28 Hollow sphere structures

Several approaches have recently emerged for synthesizing hollow metal spheres. One exploits the observation that inert gas atomization often results in a small fraction (1-5%) of large-diameter (0.3-1 mm) hollow metal alloy spheres with relative densities as low as 0.1. These hollow particles can then be sorted by flotation methods, and consolidated by HIPing, by vacuum sintering, or by liquid-phase sintering. Liquid-phase sintering may be the preferred approach for some alloys since it avoids the compressive distortions of the thin-walled hollow powder particles that results from the HIPing process and avoids the prolonged high-temperature treatments required to achieve strong particle-particle bonds by vacuum sintering methods. Porous nickel

ENTRAPPED GAS EXPANSION Process Steps a) Powder/ Can preparation

Ti - 6Al - 4V can a) Powder/ Can preparation

Powder _ packing i) density D0

Evacuate and backfill with Argon gas to pressure p0

Powder _ packing i) density D0

Evacuate and backfill with Argon gas to pressure p0

b) HIP Consolidation

Isolated pressurized voids t p(t), T(t)

Isolated pressurized voids

Final relative density 0.85 - 0.95

c) Hot rolling

Internal gas pressure

Internal gas pressure

Thinning of facesheet

Changes in pore shape, matrix microstructure

Thinning of facesheet

Changes in pore shape, matrix microstructure d) Expansion heat treatment (900°C, 4 - 48 hrs.)

Sandwich I panel |

Facesheet

Sandwich I panel |

111

M

O o o°

o Co

Figure 2.7 Process steps used to manufacture titanium alloy sandwich panels with highly porous closed-cell cores superalloys and Ti-6Al-4V with relative densities of 0.06 can be produced in the laboratory using this approach. The development of controled hollow powder atomization techniques may enable economical fabrication of low-density alloy structures via this route.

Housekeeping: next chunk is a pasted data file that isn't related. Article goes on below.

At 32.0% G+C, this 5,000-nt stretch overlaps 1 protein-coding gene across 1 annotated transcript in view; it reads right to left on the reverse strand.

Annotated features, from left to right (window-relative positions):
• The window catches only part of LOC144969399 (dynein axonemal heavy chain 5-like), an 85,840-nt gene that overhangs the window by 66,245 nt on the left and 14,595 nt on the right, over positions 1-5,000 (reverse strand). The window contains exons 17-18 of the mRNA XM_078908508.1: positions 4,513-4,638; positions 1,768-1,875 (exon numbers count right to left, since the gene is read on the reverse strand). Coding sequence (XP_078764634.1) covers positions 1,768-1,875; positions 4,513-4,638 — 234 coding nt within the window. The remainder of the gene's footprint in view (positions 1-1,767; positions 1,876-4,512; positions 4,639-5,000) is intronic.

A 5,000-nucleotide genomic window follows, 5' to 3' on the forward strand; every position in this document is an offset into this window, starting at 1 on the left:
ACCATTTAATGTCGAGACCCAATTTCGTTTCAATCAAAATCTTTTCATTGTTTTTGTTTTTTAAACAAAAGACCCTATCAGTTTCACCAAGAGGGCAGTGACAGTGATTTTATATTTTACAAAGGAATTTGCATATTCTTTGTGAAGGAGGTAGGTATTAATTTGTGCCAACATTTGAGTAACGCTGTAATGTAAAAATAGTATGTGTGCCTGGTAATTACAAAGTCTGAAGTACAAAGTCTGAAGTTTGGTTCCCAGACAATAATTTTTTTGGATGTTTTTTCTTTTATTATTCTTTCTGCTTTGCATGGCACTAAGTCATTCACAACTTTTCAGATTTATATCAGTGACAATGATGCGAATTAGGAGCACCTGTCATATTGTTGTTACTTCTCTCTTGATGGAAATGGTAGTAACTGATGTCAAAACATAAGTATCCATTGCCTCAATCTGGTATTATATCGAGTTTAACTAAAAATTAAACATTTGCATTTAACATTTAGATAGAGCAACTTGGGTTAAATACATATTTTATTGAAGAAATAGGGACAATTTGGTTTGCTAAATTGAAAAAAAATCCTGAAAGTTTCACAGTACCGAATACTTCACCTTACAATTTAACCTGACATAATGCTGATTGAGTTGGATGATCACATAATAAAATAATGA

In an alternative method, hollow spheres are formed from a slurry composed of a decomposable precursor such as TiH2, together with organic binders and solvents (Figure 2.8). The spheres are hardened by evaporation during their

HOLLOW SPHERICAL POWDER SYNTHESIS

a) Slurry cast of hollow spheres

Gas Gas a needle

TiH2

& organic binder & solvent

Gas Gas a needle

TiH2

& organic binder & solvent

Hollow O "green" O spheres q

b) Hollow sphere metallization

Heat to evaporate solvent and binder and decompose TiH2

b) Hollow sphere metallization

Heat to evaporate solvent and binder and decompose TiH2

Figure 2.8 The Georgia Tech route for creating hollow metal spheres and their consolidation to create a foam with open- and closed-cell porosity

flight in a tall drop tower, heated to drive off the solvents and to volatilize the binder. A final heat treatment decomposes the metal hydride leaving hollow metal spheres. The approach, developed at Georgia Tech, can be applied to many materials, and is not limited to hydrides. As an example, an oxide mixture such as Fe2O3 plus Cr2O3 can be reduced to create a stainless steel.

In a third method developed at IFAM, Bremen, polystyrene spheres are coated with a metal slurry and sintered, giving hollow metal spheres of high uniformity. The consolidation of hollow spheres gives a structure with a mixture of open and closed porosity. The ratio of the two types of porosity and the overall relative density can be tailored by varying the starting relative density of the hollow spheres and the extent of densification during consolidation. Overall relative densities as low as 0.05 are feasible with a pore size in the range 100 |im to several millimetres.

0 0

Post a comment